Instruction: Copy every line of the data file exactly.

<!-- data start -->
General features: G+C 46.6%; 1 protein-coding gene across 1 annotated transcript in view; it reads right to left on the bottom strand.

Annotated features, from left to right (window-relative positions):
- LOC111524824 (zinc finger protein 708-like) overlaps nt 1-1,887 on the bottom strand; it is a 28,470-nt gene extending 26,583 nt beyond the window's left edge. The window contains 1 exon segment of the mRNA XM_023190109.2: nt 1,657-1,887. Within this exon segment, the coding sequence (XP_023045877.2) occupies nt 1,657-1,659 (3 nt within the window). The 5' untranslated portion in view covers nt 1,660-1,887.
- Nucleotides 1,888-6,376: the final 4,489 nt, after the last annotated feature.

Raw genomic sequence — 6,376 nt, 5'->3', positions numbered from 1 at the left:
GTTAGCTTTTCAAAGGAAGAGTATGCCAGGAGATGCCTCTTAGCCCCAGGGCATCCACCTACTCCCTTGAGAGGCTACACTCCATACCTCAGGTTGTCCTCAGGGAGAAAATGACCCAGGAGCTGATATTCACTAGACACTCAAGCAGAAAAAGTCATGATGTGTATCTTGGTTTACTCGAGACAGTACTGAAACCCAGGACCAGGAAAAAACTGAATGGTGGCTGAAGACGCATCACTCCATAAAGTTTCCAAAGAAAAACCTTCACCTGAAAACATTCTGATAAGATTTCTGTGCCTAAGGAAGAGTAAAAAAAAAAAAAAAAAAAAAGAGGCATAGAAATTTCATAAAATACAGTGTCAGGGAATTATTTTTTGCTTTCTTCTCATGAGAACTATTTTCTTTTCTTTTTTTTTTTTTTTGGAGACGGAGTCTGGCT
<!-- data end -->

General features: G+C 46.6%; 1 protein-coding gene across 1 annotated transcript in view; it reads right to left on the bottom strand.

Annotated features, from left to right (window-relative positions):
- LOC111524824 (zinc finger protein 708-like) overlaps nt 1-1,887 on the bottom strand; it is a 28,470-nt gene extending 26,583 nt beyond the window's left edge. The window contains 1 exon segment of the mRNA XM_023190109.2: nt 1,657-1,887. Within this exon segment, the coding sequence (XP_023045877.2) occupies nt 1,657-1,659 (3 nt within the window). The 5' untranslated portion in view covers nt 1,660-1,887.
- Nucleotides 1,888-6,376: the final 4,489 nt, after the last annotated feature.

Raw genomic sequence — 6,376 nt, 5'->3', positions numbered from 1 at the left:
GTTAGCTTTTCAAAGGAAGAGTATGCCAGGAGATGCCTCTTAGCCCCAGGGCATCCACCTACTCCCTTGAGAGGCTACACTCCATACCTCAGGTTGTCCTCAGGGAGAAAATGACCCAGGAGCTGATATTCACTAGACACTCAAGCAGAAAAAGTCATGATGTGTATCTTGGTTTACTCGAGACAGTACTGAAACCCAGGACCAGGAAAAAACTGAATGGTGGCTGAAGACGCATCACTCCATAAAGTTTCCAAAGAAAAACCTTCACCTGAAAACATTCTGATAAGATTTCTGTGCCTAAGGAAGAGTAAAAAAAAAAAAAAAAAAAAAGAGGCATAGAAATTTCATAAAATACAGTGTCAGGGAATTATTTTTTGCTTTCTTCTCATGAGAACTATTTTCTTTTCTTTTTTTTTTTTTTTGGAGACGGAGTCTGGCT